p u l p i t n i c k c oh e n

Bound & Gagged

The grand posture of writers in liberal democracies is that they are the moral equivalents of dissidents in repressive regimes. Loud-mouthed newspaper columnists claim to ‘speak truth to power’. Novelists, artists, playwrights and comedians announce their willingness to transgress boundaries. Their publishers look for controversy like boozers look for brawls because they know that few marketing strategies beat the claim that a courageous iconoclast is challenging establishments and shattering taboos.

To maintain the illusion that they are part of some kind of radical underground, intellectuals must practise a deceit. They can never admit to their audience that fear of violent reprisals, ostracism or crippling financial penalties keeps them away from subjects that ought to concern them – and their fellow citizens.

Although it is impossible to count the books authors have abandoned, radical Islam is probably the greatest cause of selfcensorship in the West today. When Ayatollah Khomeini proclaimed a fatwa against Salman Rushdie in 1989, censorship took the form of outright bans. Frightened publishers would not touch David Caute’s novel satirising the Islamist reaction to The Satanic Verses, for instance. They ran away from histories and plays about the crisis as well because they did not want a repeat of the terror Rushdie and his publishers at Penguin had experienced.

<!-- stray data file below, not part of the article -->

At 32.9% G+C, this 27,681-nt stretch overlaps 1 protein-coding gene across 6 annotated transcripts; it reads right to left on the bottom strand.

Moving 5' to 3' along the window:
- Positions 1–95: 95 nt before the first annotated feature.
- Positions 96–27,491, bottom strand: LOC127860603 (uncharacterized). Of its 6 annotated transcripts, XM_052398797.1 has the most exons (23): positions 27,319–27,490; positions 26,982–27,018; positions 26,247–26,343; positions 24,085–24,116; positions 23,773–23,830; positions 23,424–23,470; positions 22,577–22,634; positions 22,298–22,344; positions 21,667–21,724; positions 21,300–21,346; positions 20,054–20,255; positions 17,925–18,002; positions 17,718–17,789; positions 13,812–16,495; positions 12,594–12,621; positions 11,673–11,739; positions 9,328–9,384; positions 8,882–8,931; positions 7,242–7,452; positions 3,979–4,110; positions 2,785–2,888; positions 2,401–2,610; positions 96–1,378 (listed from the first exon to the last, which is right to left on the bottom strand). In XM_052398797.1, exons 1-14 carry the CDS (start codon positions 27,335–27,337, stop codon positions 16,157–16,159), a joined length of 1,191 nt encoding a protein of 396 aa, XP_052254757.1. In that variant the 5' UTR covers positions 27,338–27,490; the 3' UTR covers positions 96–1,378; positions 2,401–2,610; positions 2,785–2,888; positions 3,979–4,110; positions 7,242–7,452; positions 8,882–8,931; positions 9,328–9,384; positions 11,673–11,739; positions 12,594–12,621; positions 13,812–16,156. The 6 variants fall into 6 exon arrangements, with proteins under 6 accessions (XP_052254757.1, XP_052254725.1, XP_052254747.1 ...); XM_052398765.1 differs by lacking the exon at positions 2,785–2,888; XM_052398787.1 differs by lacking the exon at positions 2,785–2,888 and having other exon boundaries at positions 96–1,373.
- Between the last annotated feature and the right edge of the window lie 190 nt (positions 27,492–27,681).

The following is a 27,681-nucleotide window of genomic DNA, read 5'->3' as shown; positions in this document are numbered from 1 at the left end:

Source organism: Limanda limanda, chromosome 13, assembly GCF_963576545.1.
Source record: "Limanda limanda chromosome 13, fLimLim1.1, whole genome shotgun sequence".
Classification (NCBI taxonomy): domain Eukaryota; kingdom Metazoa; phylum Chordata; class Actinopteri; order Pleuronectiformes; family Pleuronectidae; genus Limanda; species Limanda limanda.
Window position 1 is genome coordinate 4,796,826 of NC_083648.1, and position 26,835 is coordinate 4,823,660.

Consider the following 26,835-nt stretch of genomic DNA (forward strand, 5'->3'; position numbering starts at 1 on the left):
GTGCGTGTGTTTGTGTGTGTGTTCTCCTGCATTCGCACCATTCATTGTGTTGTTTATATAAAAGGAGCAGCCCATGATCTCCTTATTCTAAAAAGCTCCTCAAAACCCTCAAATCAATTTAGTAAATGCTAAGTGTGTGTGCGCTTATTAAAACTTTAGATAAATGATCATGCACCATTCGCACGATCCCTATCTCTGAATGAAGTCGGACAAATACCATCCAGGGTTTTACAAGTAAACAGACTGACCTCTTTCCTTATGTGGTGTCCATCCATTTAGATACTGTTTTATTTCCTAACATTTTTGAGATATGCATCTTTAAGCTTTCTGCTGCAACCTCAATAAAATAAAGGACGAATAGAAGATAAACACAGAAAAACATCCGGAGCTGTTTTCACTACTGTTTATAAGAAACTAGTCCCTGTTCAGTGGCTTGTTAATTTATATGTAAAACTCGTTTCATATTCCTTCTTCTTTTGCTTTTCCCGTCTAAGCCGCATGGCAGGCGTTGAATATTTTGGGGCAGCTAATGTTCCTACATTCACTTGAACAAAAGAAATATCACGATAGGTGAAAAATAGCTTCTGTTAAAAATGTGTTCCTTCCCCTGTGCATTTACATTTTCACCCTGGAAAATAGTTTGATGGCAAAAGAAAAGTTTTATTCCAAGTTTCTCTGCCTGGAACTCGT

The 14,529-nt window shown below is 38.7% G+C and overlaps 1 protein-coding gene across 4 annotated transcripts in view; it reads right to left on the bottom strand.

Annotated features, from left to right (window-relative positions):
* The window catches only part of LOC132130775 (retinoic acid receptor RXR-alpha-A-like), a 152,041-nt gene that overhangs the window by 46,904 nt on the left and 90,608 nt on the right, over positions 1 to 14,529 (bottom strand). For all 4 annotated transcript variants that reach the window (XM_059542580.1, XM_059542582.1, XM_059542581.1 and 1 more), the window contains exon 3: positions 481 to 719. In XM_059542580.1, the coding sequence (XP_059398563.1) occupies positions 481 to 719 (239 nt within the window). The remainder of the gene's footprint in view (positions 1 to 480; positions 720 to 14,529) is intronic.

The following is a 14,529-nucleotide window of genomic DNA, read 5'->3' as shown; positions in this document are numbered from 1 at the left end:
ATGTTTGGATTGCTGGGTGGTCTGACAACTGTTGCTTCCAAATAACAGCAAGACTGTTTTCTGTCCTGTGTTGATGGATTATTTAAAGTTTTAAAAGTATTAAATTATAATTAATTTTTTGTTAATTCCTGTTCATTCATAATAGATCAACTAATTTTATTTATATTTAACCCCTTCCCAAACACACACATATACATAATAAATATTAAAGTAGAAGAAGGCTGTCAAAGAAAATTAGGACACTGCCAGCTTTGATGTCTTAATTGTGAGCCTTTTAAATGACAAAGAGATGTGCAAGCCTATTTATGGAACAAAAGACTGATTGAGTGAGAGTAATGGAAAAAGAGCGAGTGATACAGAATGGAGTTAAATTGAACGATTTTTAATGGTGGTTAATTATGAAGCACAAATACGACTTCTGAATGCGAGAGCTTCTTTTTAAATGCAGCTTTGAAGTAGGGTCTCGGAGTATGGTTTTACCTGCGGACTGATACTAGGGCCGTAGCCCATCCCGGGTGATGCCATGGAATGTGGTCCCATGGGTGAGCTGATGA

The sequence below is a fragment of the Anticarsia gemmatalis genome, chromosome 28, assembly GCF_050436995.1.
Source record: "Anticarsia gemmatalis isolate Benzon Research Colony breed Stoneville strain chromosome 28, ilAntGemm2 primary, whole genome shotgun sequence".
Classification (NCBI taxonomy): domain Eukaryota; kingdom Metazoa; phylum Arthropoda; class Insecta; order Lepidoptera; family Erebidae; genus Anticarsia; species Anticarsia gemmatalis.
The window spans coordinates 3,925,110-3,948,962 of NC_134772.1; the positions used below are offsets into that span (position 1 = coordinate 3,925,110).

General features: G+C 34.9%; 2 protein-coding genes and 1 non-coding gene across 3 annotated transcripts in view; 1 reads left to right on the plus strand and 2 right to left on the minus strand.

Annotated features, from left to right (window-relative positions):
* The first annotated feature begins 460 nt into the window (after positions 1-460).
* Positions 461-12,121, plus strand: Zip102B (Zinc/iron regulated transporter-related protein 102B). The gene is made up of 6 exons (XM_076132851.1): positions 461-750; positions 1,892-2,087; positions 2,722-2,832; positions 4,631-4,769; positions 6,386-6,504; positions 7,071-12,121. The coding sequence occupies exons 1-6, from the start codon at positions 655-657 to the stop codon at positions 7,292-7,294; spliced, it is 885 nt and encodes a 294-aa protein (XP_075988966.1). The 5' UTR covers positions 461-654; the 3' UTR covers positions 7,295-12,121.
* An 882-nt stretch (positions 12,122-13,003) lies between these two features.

Such overt censorship continues. In 2008, Random House in New York pulled The Jewel of Medina – a slightly syrupy and wholly inoffensive historical romance about Muhammad’s child bride Aisha – after a neurotic professor claimed that it was ‘explosive stuff … a national security issue’. Most of the censorship religious violence inspires, however, is self-censorship. Writers put down their pens and turn to other subjects rather than risk a confrontation. So thoroughgoing is the evasion that when Grayson Perry, who produced what Catholics would consider to be blasphemous images of the Virgin Mary, said what everyone knew to be true in 2007, the media treated his candour as news. ‘The reason I have not gone all out attacking Islamism in my art,’ said Perry, ‘is because I feel real fear that someone will slit my throat.’

We flatter ourselves into believing that we are more liberated than our stuffy ancestors. A sobering corrective to modern selfsatisfaction is to realise that an ex-Muslim novelist would never now dare do what Salman Rushdie did with The Satanic Verses and write a book that said the life of Muhammad was less than exemplary. Even if he or she did, no one would dare publish it.

Challenging writing about economic crises is as rare. Diligent readers have every right to ask why so few financial writers warned them that the greatest crash since 1929 was on the way. As no less a personage than Her Majesty the Queen said to the academics at the London School of Economics, ‘Did nobody notice?’